Generic Name: haloperidol injection (HAL oh PER i dol)
Brand Name: Haldol, Haldol Decanoate
What is haloperidol injection?
Haloperidol is also used to control motor and speech tics in people with Tourette's syndrome.
Haloperidol injection is sometimes used in people who are unable to take the medicine by mouth.
Haloperidol injection may also be used for purposes not listed in this medication guide.
You should not receive haloperidol injection if you have certain conditions that affect your central nervous system.
Haloperidol injection contains sesame oil and should not be given to a person who is allergic to peanuts.
Haloperidol is not approved for use in older adults with dementia-related psychosis.
Before taking this medicine
You should not receive this medicine if you are allergic to haloperidol, or if you have:
a peanut allergy (this medicine contains sesame oil); or
certain conditions that affect your central nervous system (such as severe drowsiness, or slowed thinking caused by taking other medicines or drinking alcohol).
Haloperidol may increase the risk of death in older adults with dementia-related psychosis and is not approved for this use.
Tell your doctor if you have ever had:
heart problems, angina (chest pain);
long QT syndrome (in you or a family member);
low white blood cell (WBC) counts;
a thyroid disorder; or
an electrolyte imbalance (such as low levels of potassium or magnesium in your blood).
Using antipsychotic medicine in the last 3 months of pregnancy may cause breathing problems, feeding problems, or withdrawal symptoms in the newborn. If you get pregnant, tell your doctor right away.
It may not be safe to breastfeed while using this medicine. Ask your doctor about any risk.
How is haloperidol injection given?
You may be given haloperidol tablets or liquid to take by mouth for a short time before you are treated with haloperidol injection.
Follow all directions on your prescription label and read all medication guides or instruction sheets. Your doctor may occasionally change your dose. Use the medicine exactly as directed.
Haloperidol is injected into a muscle, usually given once every 3 to 4 weeks as needed. A healthcare provider will give you this injection.
Drink plenty of water each day.
If you use haloperidol injection long-term, you may need frequent medical tests.
Do not stop using haloperidol suddenly after long-term use, or you could have unpleasant withdrawal symptoms. Ask your doctor how to safely stop using this medicine.
What happens if I miss a dose?
Call your doctor for instructions if you miss an appointment for your haloperidol injection.
What happens if I overdose?
Seek emergency medical attention or call the Poison Help line at 1-800-222-1222 if you have overdose symptoms (extreme drowsiness, severe tremors or muscle stiffness, weak or shallow breathing, fainting). An overdose of haloperidol can be fatal.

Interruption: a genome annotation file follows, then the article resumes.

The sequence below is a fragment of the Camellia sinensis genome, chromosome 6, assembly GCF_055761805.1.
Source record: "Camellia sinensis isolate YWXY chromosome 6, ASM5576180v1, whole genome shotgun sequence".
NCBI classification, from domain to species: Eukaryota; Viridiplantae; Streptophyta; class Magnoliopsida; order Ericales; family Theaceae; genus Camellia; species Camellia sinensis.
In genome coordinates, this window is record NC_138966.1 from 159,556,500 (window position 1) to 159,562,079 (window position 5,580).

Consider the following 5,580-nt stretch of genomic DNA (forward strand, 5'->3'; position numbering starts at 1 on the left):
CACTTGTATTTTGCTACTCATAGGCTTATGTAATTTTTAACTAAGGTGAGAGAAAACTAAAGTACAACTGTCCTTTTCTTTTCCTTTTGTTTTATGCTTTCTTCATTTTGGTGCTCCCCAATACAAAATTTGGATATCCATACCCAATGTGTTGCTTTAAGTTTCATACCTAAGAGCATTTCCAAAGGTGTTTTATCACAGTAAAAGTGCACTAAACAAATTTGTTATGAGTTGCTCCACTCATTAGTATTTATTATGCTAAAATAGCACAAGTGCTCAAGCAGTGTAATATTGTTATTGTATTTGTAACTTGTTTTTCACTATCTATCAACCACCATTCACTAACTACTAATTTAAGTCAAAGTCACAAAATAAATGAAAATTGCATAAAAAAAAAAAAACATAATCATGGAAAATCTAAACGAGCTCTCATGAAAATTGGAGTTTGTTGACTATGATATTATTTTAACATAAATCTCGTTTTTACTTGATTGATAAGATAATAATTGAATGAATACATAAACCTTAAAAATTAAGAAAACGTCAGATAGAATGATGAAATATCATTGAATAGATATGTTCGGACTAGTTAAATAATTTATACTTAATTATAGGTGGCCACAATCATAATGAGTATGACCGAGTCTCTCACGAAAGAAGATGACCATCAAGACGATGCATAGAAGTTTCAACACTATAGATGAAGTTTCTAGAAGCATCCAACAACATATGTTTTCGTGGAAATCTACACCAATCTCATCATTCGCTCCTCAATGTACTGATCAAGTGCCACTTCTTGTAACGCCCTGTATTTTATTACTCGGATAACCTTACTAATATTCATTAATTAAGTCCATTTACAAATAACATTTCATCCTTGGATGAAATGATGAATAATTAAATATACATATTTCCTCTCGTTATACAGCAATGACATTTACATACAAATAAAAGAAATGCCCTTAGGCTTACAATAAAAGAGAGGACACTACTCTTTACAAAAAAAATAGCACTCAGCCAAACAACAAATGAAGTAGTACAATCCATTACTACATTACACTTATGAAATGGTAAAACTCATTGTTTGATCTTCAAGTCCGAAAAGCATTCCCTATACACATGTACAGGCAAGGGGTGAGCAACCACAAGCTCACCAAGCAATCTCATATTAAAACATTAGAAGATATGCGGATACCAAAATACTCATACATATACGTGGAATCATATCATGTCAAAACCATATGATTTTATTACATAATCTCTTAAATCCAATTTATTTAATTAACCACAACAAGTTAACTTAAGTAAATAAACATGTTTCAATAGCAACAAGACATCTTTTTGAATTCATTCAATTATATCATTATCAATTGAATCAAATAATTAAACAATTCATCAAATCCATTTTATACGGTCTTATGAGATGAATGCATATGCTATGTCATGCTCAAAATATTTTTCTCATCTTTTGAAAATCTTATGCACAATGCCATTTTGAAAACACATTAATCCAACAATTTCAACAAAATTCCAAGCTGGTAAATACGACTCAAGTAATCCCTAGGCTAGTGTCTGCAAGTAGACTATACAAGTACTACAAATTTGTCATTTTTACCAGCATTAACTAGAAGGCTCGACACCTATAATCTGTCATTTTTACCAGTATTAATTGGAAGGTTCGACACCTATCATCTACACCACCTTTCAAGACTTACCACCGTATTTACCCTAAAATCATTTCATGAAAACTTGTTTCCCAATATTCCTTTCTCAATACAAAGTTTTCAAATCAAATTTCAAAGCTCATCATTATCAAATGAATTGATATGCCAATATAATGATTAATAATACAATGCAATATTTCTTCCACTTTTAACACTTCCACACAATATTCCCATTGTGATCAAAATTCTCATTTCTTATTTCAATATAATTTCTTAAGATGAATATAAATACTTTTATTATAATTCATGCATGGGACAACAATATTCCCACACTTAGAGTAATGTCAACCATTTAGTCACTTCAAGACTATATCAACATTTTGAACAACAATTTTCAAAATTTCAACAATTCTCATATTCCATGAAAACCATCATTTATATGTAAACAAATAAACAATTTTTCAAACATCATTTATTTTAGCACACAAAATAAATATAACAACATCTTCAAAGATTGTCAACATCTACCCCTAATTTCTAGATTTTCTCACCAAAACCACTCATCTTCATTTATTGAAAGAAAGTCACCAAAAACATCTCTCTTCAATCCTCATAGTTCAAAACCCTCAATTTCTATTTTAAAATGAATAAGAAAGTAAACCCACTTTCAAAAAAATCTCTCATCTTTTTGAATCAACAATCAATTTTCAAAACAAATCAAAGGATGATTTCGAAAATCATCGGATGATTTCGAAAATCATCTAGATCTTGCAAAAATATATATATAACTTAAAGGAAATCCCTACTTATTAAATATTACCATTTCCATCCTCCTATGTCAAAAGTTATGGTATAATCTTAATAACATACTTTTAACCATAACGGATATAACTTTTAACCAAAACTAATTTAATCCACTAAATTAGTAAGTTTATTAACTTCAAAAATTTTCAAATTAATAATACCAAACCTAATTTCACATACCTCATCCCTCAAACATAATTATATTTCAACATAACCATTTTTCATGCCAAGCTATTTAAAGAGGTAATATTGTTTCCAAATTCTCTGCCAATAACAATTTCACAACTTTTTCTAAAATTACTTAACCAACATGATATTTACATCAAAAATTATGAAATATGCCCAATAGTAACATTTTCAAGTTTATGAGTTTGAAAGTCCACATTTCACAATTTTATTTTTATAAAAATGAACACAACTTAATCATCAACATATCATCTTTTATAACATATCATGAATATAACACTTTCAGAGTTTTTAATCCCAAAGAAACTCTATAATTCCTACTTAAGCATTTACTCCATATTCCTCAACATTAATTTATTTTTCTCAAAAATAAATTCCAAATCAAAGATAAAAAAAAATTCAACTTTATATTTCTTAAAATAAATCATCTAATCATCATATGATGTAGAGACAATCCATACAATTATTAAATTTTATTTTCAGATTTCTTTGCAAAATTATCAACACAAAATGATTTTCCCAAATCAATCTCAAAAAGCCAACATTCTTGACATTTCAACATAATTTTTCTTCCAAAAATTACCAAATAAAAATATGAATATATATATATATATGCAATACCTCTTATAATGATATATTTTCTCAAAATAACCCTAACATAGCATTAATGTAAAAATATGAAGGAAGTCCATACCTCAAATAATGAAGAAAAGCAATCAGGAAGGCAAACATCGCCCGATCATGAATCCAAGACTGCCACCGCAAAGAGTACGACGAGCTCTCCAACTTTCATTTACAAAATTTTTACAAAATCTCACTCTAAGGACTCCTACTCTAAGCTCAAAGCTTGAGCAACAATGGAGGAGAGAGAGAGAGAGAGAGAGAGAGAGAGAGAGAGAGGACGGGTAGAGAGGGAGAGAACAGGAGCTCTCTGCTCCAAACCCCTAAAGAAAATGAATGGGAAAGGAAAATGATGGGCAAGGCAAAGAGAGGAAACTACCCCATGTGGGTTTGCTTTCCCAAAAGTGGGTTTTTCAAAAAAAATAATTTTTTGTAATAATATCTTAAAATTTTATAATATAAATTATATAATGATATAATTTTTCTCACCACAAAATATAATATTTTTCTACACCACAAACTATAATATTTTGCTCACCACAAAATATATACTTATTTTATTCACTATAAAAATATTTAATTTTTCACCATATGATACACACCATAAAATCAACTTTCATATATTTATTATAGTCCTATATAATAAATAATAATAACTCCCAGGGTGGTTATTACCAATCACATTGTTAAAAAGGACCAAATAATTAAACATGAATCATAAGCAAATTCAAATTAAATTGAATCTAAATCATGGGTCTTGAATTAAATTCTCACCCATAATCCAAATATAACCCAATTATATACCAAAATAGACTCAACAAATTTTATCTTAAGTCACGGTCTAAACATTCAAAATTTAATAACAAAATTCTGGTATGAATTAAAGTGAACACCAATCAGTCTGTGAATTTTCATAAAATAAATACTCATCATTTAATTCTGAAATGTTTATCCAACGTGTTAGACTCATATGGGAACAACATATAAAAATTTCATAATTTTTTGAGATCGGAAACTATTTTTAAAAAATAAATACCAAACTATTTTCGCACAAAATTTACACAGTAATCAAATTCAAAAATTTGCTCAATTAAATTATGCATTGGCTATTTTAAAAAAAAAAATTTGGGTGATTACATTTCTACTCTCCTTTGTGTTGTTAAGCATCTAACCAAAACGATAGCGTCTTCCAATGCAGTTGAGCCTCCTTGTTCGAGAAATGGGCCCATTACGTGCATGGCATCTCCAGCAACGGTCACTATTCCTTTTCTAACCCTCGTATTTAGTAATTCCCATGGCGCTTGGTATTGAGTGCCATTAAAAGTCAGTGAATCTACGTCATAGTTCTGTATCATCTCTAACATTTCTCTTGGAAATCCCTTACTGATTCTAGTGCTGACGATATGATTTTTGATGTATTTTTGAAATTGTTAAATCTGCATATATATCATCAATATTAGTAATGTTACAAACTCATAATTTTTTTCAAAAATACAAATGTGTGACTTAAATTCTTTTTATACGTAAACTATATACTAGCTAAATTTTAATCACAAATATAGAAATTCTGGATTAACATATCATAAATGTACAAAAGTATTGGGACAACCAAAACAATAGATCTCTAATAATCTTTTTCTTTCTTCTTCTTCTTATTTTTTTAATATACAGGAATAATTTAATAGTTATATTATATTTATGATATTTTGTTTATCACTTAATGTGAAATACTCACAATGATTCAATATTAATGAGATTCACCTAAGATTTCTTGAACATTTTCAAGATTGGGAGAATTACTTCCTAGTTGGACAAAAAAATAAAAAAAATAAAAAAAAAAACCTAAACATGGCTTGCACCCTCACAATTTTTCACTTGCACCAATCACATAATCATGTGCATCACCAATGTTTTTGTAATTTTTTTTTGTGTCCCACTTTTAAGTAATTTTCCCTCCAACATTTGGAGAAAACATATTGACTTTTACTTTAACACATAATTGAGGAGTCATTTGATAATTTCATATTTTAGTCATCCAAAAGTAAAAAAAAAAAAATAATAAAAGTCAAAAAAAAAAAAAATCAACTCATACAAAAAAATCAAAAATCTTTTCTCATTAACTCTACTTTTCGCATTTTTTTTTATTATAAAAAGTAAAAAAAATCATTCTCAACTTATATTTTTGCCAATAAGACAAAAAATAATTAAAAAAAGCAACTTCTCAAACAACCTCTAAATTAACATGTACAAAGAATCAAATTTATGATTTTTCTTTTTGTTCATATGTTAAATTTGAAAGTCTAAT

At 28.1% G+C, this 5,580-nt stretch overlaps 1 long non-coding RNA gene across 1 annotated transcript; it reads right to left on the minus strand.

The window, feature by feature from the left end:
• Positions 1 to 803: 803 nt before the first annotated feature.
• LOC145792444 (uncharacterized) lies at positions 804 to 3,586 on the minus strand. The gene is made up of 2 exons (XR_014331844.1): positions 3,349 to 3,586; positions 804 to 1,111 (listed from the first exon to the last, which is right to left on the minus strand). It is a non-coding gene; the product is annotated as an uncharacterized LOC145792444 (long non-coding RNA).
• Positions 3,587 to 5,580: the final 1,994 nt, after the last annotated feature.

What should I avoid while receiving haloperidol injection?
Avoid driving or hazardous activity until you know how haloperidol injection will affect you. Dizziness or drowsiness can cause falls, accidents, or severe injuries.
Avoid drinking alcohol. Dangerous side effects could occur.
Avoid becoming overheated or dehydrated during exercise and in hot weather. You may be more prone to heat stroke while you are using haloperidol.
Haloperidol injection side effects
Get emergency medical help if you have signs of an allergic reaction: hives; difficult breathing; swelling of your face, lips, tongue, or throat.
High doses or long-term use of haloperidol can cause a serious movement disorder that may not be reversible. The longer you use haloperidol, the more likely you are to develop this disorder, especially if you are a diabetic or an older adult.
Call your doctor at once if you have:
uncontrolled muscle movements in your face (chewing, lip smacking, frowning, tongue movement, blinking or eye movement);
rapid changes in mood or behavior;
fast or pounding heartbeats, fluttering in your chest, shortness of breath, and sudden dizziness (like you might pass out);
cough with mucus, chest pain, feeling short of breath;
lack of energy, decreased thirst;
muscle spasms in your neck, tightness in your throat, trouble swallowing;
low white blood cell counts--fever, chills, mouth sores, skin sores, sore throat, cough, trouble breathing; or
severe nervous system reaction--very stiff (rigid) muscles, high fever, sweating, confusion, fast or uneven heartbeats, tremors, feeling like you might pass out.
Serious side effects may be more likely in older adults.
Common side effects may include:
involuntary muscle movements.
This is not a complete list of side effects and others may occur. Call your doctor for medical advice about side effects. You may report side effects to FDA at 1-800-FDA-1088.
What other drugs will affect haloperidol injection?
Haloperidol can cause a serious heart problem. Your risk may be higher if you also use certain other medicines for infections, asthma, heart problems, high blood pressure, depression, mental illness, cancer, malaria, or HIV.
Tell your doctor about all your other medicines, especially:
medicine to treat Parkinson's disease;
seizure medicine; or
This list is not complete. Other drugs may affect haloperidol, including prescription and over-the-counter medicines, vitamins, and herbal products. Not all possible drug interactions are listed here.
Remember, keep this and all other medicines out of the reach of children, never share your medicines with others, and use this medication only for the indication prescribed.
Always consult your healthcare provider to ensure the information displayed on this page applies to your personal circumstances.
Copyright 1996-2018 Cerner Multum, Inc. Version: 2.02.
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